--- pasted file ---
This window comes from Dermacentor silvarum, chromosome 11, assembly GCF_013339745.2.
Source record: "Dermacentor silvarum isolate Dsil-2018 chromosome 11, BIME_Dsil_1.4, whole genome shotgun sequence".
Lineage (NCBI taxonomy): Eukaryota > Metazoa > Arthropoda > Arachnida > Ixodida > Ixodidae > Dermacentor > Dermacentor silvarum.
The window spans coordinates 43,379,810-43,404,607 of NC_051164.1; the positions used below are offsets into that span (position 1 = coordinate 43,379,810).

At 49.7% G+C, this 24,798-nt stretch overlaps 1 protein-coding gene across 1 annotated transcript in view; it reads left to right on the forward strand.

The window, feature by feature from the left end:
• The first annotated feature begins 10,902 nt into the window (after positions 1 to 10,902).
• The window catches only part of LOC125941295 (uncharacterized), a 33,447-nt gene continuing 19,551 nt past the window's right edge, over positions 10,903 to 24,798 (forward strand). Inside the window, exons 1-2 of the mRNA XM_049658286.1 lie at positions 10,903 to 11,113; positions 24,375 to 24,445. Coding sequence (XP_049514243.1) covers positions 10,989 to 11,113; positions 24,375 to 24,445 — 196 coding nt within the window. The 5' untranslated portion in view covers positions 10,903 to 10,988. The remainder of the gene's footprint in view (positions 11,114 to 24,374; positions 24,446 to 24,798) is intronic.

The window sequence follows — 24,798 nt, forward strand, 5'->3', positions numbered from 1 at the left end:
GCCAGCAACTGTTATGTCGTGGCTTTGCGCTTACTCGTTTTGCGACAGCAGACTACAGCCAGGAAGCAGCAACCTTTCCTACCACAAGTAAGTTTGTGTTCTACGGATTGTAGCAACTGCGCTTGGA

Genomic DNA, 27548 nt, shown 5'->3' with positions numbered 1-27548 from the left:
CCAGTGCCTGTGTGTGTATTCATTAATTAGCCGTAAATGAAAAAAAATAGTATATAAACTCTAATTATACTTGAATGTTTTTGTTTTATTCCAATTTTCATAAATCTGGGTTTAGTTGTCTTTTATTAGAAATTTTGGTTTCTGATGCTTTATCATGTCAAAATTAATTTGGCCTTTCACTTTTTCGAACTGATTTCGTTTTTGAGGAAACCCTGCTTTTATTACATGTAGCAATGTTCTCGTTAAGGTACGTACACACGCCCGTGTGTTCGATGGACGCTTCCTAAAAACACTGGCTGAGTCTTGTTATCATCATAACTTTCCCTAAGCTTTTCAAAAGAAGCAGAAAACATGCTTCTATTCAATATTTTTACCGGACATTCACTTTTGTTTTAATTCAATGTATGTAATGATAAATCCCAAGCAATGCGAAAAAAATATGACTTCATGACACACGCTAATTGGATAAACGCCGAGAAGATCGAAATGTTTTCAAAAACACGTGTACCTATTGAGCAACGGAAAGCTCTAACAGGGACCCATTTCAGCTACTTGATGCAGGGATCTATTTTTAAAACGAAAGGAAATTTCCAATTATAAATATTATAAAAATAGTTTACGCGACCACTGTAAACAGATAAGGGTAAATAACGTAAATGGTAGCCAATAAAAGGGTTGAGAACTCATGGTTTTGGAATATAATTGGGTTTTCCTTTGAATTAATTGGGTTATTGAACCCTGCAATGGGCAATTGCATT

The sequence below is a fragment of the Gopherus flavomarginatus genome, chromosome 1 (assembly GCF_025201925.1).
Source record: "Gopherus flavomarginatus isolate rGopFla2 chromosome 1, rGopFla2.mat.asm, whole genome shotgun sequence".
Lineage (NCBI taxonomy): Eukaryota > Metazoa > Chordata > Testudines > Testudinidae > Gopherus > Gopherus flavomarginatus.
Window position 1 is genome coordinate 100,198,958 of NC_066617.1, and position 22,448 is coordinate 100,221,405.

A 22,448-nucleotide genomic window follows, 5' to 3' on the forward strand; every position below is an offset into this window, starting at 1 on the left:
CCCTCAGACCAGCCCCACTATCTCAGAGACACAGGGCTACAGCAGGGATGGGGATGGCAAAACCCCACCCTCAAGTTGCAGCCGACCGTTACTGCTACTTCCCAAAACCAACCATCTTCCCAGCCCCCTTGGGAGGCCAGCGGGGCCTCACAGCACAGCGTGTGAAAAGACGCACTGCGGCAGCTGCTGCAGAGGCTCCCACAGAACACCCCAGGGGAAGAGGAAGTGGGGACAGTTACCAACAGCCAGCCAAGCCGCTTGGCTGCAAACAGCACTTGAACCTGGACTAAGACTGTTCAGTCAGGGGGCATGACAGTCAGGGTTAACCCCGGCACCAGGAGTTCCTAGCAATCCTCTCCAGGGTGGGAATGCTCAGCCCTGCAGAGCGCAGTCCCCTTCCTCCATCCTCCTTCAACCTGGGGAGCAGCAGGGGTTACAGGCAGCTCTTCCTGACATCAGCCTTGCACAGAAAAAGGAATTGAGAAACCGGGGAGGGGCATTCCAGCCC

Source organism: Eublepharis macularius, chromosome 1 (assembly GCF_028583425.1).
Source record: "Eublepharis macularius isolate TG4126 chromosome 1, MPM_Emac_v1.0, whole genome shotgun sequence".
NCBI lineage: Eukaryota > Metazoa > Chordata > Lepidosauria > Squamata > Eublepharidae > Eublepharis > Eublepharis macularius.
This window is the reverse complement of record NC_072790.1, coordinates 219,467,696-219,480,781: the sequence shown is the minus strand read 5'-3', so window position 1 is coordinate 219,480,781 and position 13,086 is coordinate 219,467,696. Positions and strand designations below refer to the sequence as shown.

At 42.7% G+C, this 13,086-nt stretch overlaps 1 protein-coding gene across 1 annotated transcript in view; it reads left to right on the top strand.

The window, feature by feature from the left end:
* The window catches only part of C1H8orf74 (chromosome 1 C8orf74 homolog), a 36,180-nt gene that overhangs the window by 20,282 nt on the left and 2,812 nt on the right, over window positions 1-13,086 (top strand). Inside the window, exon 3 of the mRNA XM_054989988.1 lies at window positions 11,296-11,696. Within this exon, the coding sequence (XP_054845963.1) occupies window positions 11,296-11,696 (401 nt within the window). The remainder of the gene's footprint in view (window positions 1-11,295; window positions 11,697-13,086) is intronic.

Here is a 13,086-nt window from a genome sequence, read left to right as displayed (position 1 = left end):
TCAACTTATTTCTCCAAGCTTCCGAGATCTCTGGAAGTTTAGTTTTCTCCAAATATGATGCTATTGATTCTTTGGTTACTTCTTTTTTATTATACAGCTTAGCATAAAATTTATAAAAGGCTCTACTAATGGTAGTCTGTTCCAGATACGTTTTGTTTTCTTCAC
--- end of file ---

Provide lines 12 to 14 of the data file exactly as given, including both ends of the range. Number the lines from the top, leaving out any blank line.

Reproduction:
CCAGTGCCTGTGTGTGTATTCATTAATTAGCCGTAAATGAAAAAAAATAGTATATAAACTCTAATTATACTTGAATGTTTTTGTTTTATTCCAATTTTCATAAATCTGGGTTTAGTTGTCTTTTATTAGAAATTTTGGTTTCTGATGCTTTATCATGTCAAAATTAATTTGGCCTTTCACTTTTTCGAACTGATTTCGTTTTTGAGGAAACCCTGCTTTTATTACATGTAGCAATGTTCTCGTTAAGGTACGTACACACGCCCGTGTGTTCGATGGACGCTTCCTAAAAACACTGGCTGAGTCTTGTTATCATCATAACTTTCCCTAAGCTTTTCAAAAGAAGCAGAAAACATGCTTCTATTCAATATTTTTACCGGACATTCACTTTTGTTTTAATTCAATGTATGTAATGATAAATCCCAAGCAATGCGAAAAAAATATGACTTCATGACACACGCTAATTGGATAAACGCCGAGAAGATCGAAATGTTTTCAAAAACACGTGTACCTATTGAGCAACGGAAAGCTCTAACAGGGACCCATTTCAGCTACTTGATGCAGGGATCTATTTTTAAAACGAAAGGAAATTTCCAATTATAAATATTATAAAAATAGTTTACGCGACCACTGTAAACAGATAAGGGTAAATAACGTAAATGGTAGCCAATAAAAGGGTTGAGAACTCATGGTTTTGGAATATAATTGGGTTTTCCTTTGAATTAATTGGGTTATTGAACCCTGCAATGGGCAATTGCATT

The sequence below is a fragment of the Gopherus flavomarginatus genome, chromosome 1 (assembly GCF_025201925.1).
Source record: "Gopherus flavomarginatus isolate rGopFla2 chromosome 1, rGopFla2.mat.asm, whole genome shotgun sequence".